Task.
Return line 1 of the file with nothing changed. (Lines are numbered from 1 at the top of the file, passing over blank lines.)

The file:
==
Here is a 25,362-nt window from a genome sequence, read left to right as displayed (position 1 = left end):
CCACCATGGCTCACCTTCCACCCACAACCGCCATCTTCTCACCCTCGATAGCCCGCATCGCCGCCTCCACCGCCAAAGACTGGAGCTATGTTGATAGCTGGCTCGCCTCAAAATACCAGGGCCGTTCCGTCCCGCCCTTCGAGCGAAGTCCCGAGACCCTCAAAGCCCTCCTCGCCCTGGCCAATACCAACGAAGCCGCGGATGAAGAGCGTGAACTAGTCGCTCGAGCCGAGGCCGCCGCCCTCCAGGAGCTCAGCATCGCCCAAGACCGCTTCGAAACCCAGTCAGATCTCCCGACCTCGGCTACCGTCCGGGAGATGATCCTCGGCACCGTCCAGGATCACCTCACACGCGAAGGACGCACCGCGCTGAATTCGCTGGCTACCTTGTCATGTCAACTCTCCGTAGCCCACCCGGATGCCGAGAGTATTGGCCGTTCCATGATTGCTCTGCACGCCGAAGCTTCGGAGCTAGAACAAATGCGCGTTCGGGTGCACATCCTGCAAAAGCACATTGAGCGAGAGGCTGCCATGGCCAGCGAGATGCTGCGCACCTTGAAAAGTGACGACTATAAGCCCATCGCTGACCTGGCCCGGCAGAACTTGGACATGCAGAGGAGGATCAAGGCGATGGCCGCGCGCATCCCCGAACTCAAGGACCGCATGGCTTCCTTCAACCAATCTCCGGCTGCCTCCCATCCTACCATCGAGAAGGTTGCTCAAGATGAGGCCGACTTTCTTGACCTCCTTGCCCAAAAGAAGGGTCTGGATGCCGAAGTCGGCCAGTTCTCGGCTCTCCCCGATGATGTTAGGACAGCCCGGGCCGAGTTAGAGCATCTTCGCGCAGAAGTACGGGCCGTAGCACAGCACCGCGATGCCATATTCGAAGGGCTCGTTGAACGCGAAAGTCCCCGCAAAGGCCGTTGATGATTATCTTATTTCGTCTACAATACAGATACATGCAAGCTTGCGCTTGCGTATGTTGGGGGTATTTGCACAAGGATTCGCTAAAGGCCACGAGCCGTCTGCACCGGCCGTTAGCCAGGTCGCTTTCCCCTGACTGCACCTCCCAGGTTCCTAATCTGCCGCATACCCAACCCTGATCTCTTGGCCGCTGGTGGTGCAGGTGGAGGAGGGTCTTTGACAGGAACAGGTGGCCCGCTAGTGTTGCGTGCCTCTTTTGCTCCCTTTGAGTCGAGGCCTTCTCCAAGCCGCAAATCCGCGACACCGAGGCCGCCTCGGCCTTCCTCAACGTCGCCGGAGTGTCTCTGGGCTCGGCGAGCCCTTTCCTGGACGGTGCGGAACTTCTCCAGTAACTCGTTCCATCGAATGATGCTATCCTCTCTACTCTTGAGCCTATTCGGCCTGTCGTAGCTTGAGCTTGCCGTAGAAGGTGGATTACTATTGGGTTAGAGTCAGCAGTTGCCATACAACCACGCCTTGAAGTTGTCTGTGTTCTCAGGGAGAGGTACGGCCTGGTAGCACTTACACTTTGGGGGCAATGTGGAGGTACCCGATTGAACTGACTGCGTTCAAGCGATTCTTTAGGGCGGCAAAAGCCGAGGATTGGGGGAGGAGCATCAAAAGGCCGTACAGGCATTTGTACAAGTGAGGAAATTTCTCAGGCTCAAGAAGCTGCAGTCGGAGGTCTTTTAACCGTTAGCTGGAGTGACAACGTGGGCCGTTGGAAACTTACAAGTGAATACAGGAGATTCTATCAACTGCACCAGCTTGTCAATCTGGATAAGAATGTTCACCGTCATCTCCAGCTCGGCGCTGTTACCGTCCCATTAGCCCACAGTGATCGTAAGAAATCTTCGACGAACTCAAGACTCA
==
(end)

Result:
Here is a 25,362-nt window from a genome sequence, read left to right as displayed (position 1 = left end):